• I'm sorry, could you explain what you mean? My understanding is that if I prove, say, $(f \circ g)(h) = (g \circ f)(h)$ for an arbitrary $h$, I've established it generally, and can leave off the $h$. Was I not supposed to do this? – John P. Feb 22 at 13:10

Your proof is technically correct, but way too long, for the following reasons.

First, you don't need to prove explicitly that $$f_g$$ is a bijection. Once you establish that $$f_{gh}=f_g\circ f_h$$ (which you did correctly), since $$G$$ is a group it is automatic that $$f_g$$ is invertible (because $$g$$ itself is invertible). On the other hand, you do have to prove that $$f_g$$ is a group morphism, which you did well.

Also, steps (1) and (3) are not useful. There is no need to show that a function $$f:X\to Y$$ is well-defined if it is described with an explicit formula $$f(x)$$ for all $$x\in X$$. The cases where you have to show that a function is well-defined is when $$f$$ is not described directly in terms on an element of $$X$$ but rather in terms of some "representative", that depends on a choice. For instance, when one defines a function on $$\mathbb{Z}/n\mathbb{Z}$$, we usually define $$f(\bar{n})$$ by some formula depending on $$n$$; then we have to show that if we had chosen $$m$$ such that $$\bar{m}=\bar{n}$$ then the value of the function is the same. Here there is no "choice of representative" or anything like that involved, the functions are just directly defined on the appropriate sets.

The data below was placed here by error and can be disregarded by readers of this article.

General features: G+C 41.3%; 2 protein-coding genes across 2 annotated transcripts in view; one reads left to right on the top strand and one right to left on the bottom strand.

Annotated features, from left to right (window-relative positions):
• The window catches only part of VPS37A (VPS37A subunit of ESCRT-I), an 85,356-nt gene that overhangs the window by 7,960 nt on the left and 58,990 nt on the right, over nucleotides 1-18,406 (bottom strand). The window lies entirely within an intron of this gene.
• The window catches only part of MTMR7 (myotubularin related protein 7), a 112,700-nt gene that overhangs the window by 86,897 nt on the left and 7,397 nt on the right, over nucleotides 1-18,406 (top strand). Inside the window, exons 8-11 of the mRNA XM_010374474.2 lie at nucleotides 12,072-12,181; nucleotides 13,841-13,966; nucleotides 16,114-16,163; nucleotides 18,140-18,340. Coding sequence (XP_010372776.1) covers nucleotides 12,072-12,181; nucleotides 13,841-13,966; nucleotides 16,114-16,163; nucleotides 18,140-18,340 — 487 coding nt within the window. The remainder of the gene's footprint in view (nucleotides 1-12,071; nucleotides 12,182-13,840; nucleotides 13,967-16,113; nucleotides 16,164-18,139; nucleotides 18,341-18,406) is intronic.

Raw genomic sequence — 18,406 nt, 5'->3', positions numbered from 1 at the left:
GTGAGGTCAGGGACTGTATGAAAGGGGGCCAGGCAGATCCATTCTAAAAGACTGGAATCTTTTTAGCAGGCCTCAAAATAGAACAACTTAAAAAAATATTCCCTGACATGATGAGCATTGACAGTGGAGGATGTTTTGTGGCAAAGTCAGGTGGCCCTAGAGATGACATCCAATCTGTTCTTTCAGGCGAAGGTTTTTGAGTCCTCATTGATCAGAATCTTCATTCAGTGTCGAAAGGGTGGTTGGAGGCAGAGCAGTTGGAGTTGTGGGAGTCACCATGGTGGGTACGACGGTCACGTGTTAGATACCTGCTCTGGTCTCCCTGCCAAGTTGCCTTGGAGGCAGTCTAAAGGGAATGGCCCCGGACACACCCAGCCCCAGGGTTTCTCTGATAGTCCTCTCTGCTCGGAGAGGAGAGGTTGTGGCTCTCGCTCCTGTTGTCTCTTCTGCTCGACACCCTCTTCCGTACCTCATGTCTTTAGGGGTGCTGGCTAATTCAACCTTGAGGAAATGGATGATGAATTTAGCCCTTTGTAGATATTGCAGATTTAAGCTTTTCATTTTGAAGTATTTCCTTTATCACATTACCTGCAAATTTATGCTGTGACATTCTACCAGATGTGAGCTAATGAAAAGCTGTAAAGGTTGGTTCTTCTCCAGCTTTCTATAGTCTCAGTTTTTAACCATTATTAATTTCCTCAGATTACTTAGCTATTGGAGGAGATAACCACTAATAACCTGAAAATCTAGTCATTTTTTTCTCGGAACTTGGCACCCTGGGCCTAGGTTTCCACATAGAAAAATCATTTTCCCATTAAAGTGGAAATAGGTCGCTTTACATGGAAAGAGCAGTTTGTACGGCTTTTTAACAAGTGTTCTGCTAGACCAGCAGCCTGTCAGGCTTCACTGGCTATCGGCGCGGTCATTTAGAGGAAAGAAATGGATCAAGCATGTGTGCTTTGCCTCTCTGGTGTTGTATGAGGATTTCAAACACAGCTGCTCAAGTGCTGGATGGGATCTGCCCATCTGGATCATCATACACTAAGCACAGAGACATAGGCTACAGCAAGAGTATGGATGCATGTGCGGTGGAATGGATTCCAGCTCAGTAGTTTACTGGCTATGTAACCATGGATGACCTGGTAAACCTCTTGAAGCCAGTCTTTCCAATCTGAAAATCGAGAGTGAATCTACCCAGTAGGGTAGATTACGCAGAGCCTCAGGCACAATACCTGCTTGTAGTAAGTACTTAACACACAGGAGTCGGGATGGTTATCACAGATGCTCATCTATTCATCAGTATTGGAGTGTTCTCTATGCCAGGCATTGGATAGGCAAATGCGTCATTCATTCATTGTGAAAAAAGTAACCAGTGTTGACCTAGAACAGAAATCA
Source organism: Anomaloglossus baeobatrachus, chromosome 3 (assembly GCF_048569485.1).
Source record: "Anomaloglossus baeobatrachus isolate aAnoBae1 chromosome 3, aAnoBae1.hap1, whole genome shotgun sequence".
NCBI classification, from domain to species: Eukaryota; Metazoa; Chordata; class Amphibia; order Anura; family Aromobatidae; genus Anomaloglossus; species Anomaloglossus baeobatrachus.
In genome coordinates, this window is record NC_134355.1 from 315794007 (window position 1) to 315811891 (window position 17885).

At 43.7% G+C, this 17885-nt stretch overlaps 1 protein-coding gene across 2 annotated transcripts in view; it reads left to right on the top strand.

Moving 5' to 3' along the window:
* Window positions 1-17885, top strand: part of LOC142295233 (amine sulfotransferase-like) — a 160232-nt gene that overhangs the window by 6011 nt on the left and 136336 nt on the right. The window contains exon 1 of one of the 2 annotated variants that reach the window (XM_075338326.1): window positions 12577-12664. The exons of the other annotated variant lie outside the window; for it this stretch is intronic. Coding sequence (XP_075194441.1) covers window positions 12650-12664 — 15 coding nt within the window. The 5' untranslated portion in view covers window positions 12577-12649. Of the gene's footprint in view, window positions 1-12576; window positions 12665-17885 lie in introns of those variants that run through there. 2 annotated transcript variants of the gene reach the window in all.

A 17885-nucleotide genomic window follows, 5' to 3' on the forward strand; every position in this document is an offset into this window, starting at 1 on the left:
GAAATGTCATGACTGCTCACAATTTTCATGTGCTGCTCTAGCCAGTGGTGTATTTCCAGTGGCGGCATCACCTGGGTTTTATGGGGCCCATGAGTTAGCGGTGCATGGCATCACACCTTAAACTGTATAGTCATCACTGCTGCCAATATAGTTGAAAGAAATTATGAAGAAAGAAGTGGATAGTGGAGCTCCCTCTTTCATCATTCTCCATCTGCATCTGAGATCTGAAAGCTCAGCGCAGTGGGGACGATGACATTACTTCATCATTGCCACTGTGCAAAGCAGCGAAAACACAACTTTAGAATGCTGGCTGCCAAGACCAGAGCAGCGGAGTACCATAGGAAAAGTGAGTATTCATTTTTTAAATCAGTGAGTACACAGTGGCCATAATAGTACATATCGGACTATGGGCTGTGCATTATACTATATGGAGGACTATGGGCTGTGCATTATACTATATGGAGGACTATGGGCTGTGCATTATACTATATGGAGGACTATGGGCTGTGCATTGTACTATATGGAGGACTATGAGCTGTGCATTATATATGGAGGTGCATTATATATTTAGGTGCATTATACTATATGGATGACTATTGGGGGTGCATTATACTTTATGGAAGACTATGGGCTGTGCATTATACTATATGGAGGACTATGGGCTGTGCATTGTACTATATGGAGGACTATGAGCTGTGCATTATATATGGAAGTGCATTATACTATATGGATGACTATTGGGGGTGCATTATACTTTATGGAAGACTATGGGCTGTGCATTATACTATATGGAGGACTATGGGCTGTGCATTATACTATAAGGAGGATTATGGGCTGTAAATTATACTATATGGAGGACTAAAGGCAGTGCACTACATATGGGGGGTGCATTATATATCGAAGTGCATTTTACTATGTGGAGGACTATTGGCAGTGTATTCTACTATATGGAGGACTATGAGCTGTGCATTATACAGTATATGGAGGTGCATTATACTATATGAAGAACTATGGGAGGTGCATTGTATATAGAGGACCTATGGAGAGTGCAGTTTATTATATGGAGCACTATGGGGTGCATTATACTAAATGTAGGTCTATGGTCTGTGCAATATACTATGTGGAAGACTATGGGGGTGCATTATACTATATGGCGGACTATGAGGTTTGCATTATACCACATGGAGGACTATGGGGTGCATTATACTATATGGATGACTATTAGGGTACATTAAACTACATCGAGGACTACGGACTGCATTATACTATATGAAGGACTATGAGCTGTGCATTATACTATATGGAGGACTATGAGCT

• This clarified many questions I had. Thank you! – John P. Feb 22 at 13:18

I interpret the "good-definiteness" you are referring to, as the successive refinements $$(1)$$-$$(2)$$-$$(3)$$ hereafter, though -as pointed out by Captain Lama in his answer- this is not what is usually meant by that.

Initially you are just given a map:

$$f \colon G \to X(G) \tag 1$$

defined by $$g \mapsto (f_g \colon h \mapsto ghg^{-1})$$, where $$X(G)$$ is the set of the maps from $$G$$ to itself.

Since $$ghg^{-1}=gkg^{-1} \Rightarrow h=k$$, we have that $$f_g$$ is injective for every $$g \in G$$. Moreover, for every $$h \in G$$, we have that $$h=f_g(g^{-1}hg)$$, so that $$f_g$$ is also surjective for every $$g \in G$$. Therefore, $$(1)$$ can be refined into:

$$f \colon G \to \operatorname{Sym}(G) \tag 2$$

where $$\operatorname{Sym}(G)$$ is the set (group, indeed) of the bijections on $$G$$.

Finally, for every $$g,h,k \in G$$, $$f_g(hk)=g(hk)g^{-1}=ghg^{-1}gkg^{-1}=f_g(h)f_g(k)$$, so that $$f_g$$ is indeed a homomorphism for every $$g \in G$$. The final refinement for your map representation is then:

$$f \colon G \to \operatorname{Aut}(G) \tag 3$$

Is $$f$$ itself a homomorphism? (Remember that $$\operatorname{Aut}(G)$$ is a group, so the question makes sense) Let's see: $$f_{gh}(k)=(gh)k(gh)^{-1}=g(hkh^{-1})g^{-1}=f_g(f_h(k))=(f_gf_h)(k)$$, so that $$f_{gh}=f_gf_h, \forall g,h \in G$$, so yes, $$f$$ itself is a homomorphism, and its image is then a subgroup of $$\operatorname{Aut}(G)$$ (you can also prove that this is normal in $$\operatorname{Aut}(G)$$).